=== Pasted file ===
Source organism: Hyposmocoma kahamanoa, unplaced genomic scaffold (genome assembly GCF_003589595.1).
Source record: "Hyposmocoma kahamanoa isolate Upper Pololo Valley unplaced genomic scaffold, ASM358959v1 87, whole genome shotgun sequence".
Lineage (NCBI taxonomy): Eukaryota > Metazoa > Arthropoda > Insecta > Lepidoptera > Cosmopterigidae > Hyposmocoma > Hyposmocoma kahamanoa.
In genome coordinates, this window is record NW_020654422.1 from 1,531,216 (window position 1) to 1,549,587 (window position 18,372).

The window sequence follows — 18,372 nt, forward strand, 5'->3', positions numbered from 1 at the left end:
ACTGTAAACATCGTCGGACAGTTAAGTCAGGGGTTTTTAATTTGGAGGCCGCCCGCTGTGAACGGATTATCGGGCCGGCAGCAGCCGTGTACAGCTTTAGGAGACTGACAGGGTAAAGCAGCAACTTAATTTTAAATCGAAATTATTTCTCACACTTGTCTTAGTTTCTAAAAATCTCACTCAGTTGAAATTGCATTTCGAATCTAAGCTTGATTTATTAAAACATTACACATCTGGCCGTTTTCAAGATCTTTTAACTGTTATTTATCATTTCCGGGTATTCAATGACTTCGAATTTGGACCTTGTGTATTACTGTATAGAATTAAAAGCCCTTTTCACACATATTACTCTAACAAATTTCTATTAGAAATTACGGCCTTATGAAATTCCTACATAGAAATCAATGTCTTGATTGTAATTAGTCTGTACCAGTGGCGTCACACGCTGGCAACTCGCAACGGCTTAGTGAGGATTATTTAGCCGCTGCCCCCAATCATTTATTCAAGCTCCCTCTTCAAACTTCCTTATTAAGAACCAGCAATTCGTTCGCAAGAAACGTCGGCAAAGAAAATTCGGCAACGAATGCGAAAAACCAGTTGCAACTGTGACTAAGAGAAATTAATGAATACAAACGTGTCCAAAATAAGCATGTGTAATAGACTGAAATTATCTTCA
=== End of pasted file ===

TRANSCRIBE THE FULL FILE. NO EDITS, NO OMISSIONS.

Source organism: Hyposmocoma kahamanoa, unplaced genomic scaffold (genome assembly GCF_003589595.1).
Source record: "Hyposmocoma kahamanoa isolate Upper Pololo Valley unplaced genomic scaffold, ASM358959v1 87, whole genome shotgun sequence".
Lineage (NCBI taxonomy): Eukaryota > Metazoa > Arthropoda > Insecta > Lepidoptera > Cosmopterigidae > Hyposmocoma > Hyposmocoma kahamanoa.
In genome coordinates, this window is record NW_020654422.1 from 1,531,216 (window position 1) to 1,549,587 (window position 18,372).

The window sequence follows — 18,372 nt, forward strand, 5'->3', positions numbered from 1 at the left end:
ACTGTAAACATCGTCGGACAGTTAAGTCAGGGGTTTTTAATTTGGAGGCCGCCCGCTGTGAACGGATTATCGGGCCGGCAGCAGCCGTGTACAGCTTTAGGAGACTGACAGGGTAAAGCAGCAACTTAATTTTAAATCGAAATTATTTCTCACACTTGTCTTAGTTTCTAAAAATCTCACTCAGTTGAAATTGCATTTCGAATCTAAGCTTGATTTATTAAAACATTACACATCTGGCCGTTTTCAAGATCTTTTAACTGTTATTTATCATTTCCGGGTATTCAATGACTTCGAATTTGGACCTTGTGTATTACTGTATAGAATTAAAAGCCCTTTTCACACATATTACTCTAACAAATTTCTATTAGAAATTACGGCCTTATGAAATTCCTACATAGAAATCAATGTCTTGATTGTAATTAGTCTGTACCAGTGGCGTCACACGCTGGCAACTCGCAACGGCTTAGTGAGGATTATTTAGCCGCTGCCCCCAATCATTTATTCAAGCTCCCTCTTCAAACTTCCTTATTAAGAACCAGCAATTCGTTCGCAAGAAACGTCGGCAAAGAAAATTCGGCAACGAATGCGAAAAACCAGTTGCAACTGTGACTAAGAGAAATTAATGAATACAAACGTGTCCAAAATAAGCATGTGTAATAGACTGAAATTATCTTCA